For two years, I have worked to renew protection for these wild forests. I have organized communities, called elected officials, worked with the media, written letters to the editor, and more. Alas, none of this could stop the greed of a few wealthy, powerful individuals. I decided to take things a step further.

On Monday, logging began in a roadless area for the first time in over a decade. I joined over 100 protestors in southern Oregon to demonstrate opposition to the destruction of an American legacy. I also joined 11 others in an act of civil disobedience.

In his Letter from Birmingham Jail, Dr. Martin Luther King, Jr. wrote, “As in so many past experiences, our hopes bad been blasted, and the shadow of deep disappointment settled upon us. We had no alternative except to prepare for direct action, whereby we would present our very bodies as a means of laying our case before the conscience of the local and the national community.”

Seeking to draw media attention and raise public awareness on the values of roadless areas and the precedent being set, we formed a peaceful blockade in front of the Siskiyou National Forest office. We then sat down in Medford’s main street with potted trees and a banner that read “Roadless is Priceless.” The police quickly moved in and arrested us, charging us with disorderly conduct. Our arrest made national press. I was featured being interviewed and cuffed on southern Oregon’s three TV stations.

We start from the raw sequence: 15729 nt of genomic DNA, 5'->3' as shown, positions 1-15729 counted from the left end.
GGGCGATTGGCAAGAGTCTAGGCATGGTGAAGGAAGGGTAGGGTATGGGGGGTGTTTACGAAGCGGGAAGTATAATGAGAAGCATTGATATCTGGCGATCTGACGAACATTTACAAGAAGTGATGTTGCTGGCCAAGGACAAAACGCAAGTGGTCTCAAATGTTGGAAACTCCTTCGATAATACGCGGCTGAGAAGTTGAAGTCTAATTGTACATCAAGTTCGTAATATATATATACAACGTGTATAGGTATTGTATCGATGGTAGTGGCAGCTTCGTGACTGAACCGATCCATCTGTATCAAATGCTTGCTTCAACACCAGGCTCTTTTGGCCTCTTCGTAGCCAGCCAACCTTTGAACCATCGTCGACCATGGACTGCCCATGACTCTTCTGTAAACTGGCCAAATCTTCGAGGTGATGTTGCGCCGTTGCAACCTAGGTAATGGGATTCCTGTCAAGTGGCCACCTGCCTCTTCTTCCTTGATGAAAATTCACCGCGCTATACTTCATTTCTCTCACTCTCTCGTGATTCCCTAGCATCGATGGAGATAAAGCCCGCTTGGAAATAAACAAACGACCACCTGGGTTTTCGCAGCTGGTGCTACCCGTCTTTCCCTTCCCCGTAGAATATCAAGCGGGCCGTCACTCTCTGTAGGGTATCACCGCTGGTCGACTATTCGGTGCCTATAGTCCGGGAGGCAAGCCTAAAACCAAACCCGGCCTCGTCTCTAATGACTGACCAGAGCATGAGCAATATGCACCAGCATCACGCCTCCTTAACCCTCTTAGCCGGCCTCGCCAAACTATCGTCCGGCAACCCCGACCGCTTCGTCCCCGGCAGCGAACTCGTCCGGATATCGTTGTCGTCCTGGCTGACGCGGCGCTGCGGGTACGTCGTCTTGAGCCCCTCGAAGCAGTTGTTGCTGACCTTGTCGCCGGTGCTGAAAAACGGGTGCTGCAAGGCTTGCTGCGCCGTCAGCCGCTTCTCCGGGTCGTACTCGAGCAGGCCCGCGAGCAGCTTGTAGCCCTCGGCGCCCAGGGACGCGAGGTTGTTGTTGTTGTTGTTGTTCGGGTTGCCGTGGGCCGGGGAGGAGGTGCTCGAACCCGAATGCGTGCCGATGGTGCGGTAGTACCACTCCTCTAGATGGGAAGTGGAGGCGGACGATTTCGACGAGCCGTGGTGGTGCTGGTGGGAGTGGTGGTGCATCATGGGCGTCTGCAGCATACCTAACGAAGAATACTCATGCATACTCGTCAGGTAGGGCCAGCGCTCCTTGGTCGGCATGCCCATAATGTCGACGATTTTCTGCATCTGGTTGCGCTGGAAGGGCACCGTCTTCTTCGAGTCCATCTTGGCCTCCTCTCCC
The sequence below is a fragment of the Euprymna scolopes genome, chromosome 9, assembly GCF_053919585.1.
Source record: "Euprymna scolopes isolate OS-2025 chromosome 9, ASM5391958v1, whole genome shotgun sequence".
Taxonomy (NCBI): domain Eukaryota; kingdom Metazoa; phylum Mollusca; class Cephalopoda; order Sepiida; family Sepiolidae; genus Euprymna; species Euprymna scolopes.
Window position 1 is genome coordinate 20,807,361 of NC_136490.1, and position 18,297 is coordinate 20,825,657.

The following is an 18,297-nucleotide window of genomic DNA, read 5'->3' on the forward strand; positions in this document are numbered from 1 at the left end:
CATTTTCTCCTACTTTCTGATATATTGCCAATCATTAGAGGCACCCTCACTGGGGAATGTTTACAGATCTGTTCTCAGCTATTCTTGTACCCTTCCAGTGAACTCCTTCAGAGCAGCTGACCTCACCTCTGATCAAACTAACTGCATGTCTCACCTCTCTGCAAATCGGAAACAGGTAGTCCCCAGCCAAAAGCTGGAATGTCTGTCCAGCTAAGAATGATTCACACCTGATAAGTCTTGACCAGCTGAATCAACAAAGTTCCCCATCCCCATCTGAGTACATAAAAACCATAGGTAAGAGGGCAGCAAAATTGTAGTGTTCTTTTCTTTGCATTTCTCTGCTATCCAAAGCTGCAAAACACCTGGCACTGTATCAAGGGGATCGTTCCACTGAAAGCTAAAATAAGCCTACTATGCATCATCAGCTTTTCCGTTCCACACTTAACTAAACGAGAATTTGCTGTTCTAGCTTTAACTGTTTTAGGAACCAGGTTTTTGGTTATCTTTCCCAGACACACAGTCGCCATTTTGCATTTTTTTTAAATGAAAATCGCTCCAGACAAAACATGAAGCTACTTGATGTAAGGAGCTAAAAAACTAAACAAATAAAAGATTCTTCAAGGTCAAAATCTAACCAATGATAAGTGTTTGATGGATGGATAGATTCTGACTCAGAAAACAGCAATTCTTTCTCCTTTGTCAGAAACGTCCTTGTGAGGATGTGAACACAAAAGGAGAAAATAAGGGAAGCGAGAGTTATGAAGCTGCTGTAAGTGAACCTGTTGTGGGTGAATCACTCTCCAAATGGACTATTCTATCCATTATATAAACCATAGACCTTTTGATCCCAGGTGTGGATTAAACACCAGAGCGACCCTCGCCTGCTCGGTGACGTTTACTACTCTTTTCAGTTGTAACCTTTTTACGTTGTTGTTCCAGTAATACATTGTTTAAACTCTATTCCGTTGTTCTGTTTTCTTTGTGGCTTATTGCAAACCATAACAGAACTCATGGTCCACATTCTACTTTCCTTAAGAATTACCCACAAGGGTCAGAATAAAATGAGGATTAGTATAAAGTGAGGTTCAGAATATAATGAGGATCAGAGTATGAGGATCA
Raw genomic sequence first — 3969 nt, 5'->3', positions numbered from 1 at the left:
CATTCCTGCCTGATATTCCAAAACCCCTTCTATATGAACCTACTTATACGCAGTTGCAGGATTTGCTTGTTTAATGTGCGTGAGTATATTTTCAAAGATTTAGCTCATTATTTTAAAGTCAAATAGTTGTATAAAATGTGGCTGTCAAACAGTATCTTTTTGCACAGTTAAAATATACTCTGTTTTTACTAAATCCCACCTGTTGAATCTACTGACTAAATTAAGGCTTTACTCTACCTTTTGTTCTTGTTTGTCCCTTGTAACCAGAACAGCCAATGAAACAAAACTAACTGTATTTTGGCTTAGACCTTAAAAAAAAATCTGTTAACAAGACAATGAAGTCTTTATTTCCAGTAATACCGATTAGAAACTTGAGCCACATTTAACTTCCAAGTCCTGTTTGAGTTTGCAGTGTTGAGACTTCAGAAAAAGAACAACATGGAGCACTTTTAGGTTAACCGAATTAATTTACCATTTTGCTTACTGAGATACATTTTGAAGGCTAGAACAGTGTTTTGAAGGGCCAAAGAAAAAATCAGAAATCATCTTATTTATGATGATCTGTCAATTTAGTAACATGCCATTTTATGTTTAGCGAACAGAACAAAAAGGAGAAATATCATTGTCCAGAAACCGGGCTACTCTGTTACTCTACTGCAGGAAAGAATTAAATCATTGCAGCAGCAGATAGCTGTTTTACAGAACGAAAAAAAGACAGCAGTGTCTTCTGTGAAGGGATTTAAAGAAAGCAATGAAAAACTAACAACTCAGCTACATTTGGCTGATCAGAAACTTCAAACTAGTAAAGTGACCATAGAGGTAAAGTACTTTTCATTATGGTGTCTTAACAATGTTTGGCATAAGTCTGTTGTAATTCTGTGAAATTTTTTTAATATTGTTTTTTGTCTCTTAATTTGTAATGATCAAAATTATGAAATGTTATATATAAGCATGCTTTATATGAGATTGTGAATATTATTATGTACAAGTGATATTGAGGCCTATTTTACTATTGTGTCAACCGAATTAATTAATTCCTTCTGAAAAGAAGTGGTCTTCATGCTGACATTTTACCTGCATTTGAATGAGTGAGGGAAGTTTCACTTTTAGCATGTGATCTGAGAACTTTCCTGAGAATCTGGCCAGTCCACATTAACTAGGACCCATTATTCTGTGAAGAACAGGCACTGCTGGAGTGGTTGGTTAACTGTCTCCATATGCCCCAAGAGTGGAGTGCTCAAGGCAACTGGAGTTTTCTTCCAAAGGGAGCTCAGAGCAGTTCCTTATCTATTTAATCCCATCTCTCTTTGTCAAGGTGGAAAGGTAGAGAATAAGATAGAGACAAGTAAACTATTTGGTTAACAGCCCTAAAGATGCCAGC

Jail is hardly a vacation. After being in a holding cell with my fellow female protestors for four hours, we had to strip and change into jail clothes (which, despite being hideous, are surprisingly comfortable). Along with two other women from our group, I was assigned a jail cell that already held four other women (mostly there on drug-related charges). The women were surprisingly welcoming, friendly, and supportive of our cause.

The cell was cold, bright with fluorescent lights, and rank with despair. Dinner looked and smelled worse than dog food. Most of the cops were respectful, but some were cruel. They yelled, told us we had no rights, made condescending remarks. One “perk”: our cell had cable TV. I never imagined I’d spend a night in jail watching the Princess Bride.

Sleep was slow to come that night, but when it did my dreams were vivid and frightening. At 4 am, two officers hauled the girl in the bunk below me off to prison. She was pregnant and battered by her boyfriend.

Being locked away is a strange and disgruntling experience, but it allowed me time to reflect on the current predicaments of our society. Henry David Thoreau wrote, in his essay On the Duty of Civil Disobedience, “Must the citizen ever for a moment, or in the least degree, resign his conscience to the legislator? Why has every man a conscience, then? I think that we should be men first, and subjects afterward. It is not desirable to cultivate a respect for the law, so much as for the right.”